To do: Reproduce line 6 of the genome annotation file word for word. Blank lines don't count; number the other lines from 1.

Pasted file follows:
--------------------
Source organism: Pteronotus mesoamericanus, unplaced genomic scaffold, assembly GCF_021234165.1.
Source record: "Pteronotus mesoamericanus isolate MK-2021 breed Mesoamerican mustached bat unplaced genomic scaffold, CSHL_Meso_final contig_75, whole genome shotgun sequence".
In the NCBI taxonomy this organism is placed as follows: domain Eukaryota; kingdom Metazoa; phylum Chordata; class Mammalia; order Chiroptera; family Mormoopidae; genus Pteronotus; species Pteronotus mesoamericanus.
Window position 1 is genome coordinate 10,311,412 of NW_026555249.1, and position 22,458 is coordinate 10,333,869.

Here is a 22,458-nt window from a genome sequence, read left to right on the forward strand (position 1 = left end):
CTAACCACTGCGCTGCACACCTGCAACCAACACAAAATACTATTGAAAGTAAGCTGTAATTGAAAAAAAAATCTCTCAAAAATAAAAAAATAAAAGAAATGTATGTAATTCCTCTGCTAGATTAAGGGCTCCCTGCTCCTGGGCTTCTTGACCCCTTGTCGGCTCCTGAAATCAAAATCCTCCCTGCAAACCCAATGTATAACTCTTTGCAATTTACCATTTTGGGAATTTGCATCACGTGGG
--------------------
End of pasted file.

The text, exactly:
CTAACCACTGCGCTGCACACCTGCAACCAACACAAAATACTATTGAAAGTAAGCTGTAATTGAAAAAAAAATCTCTCAAAAATAAAAAAATAAAAGAAATGTATGTAATTCCTCTGCTAGATTAAGGGCTCCCTGCTCCTGGGCTTCTTGACCCCTTGTCGGCTCCTGAAATCAAAATCCTCCCTGCAAACCCAATGTATAACTCTTTGCAATTTACCATTTTGGGAATTTGCATCACGTGGG